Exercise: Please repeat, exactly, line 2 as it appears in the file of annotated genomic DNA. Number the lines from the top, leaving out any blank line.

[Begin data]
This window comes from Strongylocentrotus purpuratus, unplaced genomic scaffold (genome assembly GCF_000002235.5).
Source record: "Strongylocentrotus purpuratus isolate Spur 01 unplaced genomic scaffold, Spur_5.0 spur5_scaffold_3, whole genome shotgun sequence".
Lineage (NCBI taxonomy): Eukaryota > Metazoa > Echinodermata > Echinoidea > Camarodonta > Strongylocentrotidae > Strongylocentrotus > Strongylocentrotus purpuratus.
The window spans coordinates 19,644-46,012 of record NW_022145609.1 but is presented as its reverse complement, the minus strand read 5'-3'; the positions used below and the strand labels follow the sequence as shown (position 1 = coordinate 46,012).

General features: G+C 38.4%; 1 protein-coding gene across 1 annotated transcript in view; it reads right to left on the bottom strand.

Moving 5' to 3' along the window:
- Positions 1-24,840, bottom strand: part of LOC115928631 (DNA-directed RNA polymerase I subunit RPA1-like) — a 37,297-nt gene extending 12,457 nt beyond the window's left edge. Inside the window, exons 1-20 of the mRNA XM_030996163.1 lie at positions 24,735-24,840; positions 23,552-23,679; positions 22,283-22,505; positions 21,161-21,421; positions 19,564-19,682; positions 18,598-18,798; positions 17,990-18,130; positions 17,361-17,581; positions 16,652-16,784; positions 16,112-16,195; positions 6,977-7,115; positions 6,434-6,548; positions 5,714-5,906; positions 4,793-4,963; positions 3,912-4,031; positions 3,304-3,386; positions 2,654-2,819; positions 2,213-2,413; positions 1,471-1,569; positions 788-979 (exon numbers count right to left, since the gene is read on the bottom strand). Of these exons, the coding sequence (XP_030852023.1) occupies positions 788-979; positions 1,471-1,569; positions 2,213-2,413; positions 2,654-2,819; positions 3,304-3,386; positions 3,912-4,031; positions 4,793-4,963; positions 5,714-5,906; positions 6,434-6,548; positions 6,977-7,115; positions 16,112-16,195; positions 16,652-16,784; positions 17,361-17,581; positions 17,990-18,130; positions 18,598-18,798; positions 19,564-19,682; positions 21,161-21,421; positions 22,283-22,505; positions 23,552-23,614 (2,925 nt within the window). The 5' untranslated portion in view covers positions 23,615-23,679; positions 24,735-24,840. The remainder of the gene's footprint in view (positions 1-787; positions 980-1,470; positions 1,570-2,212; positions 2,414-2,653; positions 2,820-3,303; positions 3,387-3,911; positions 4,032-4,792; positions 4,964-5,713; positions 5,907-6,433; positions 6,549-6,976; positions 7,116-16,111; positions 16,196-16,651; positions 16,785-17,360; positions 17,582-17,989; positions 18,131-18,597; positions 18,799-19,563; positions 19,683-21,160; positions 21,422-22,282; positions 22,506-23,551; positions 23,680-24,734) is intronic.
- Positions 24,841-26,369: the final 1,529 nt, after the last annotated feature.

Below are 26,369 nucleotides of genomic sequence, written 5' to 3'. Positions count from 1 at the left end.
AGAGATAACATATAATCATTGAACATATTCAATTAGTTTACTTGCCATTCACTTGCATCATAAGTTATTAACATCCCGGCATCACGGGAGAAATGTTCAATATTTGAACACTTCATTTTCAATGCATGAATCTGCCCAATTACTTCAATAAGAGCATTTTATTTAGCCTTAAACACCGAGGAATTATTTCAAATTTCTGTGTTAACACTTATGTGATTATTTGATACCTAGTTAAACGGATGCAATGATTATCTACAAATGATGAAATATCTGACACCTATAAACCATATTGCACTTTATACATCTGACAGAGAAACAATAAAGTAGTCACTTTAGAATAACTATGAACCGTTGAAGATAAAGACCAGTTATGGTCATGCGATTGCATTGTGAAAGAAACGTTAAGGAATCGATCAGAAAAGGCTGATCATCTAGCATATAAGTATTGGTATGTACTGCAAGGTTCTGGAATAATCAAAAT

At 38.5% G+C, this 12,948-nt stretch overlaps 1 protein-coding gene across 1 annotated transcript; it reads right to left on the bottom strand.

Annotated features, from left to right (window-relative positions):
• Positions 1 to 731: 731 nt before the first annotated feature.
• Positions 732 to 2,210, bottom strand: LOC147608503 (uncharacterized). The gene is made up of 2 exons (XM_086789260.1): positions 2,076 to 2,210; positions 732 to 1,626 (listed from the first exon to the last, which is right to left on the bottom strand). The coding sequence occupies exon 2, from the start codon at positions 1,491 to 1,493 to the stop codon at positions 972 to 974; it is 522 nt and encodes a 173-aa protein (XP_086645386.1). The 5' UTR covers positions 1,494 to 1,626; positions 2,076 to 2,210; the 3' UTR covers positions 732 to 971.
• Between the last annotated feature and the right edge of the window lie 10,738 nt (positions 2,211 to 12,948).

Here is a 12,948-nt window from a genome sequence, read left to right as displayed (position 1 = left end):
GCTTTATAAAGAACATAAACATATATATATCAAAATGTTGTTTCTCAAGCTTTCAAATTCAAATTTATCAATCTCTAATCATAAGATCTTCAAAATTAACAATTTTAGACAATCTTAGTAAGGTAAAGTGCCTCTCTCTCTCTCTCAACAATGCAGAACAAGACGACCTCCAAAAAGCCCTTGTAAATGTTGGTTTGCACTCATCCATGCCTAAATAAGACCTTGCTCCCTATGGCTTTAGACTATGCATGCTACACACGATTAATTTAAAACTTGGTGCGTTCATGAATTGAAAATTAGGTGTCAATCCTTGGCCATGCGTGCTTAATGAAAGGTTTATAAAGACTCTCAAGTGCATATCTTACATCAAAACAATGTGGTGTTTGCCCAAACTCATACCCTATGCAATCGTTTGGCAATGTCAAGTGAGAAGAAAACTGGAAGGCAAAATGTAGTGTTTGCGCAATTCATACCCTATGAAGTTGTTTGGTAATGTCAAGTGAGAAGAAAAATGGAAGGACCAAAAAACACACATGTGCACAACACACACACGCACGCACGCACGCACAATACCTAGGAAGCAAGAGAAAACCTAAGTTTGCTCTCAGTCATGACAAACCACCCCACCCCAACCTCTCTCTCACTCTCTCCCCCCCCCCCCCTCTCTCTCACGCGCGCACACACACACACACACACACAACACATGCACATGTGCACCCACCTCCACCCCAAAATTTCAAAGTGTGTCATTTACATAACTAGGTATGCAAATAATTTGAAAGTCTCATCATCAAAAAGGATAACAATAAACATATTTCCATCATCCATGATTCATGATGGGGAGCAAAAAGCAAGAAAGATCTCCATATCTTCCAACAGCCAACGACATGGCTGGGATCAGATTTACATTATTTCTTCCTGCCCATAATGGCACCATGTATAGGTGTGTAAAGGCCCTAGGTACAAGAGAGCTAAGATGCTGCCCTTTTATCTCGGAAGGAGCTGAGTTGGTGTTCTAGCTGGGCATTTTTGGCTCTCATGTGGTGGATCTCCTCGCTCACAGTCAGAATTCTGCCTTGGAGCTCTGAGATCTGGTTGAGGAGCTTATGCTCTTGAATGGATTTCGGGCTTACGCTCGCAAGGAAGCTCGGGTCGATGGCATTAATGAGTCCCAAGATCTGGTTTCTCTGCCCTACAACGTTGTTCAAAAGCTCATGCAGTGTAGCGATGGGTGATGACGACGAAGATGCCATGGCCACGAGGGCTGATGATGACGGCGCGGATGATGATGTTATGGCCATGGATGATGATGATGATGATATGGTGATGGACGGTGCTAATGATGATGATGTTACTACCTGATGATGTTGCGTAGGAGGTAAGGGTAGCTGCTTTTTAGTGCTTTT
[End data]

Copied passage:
Source record: "Strongylocentrotus purpuratus isolate Spur 01 unplaced genomic scaffold, Spur_5.0 spur5_scaffold_3, whole genome shotgun sequence".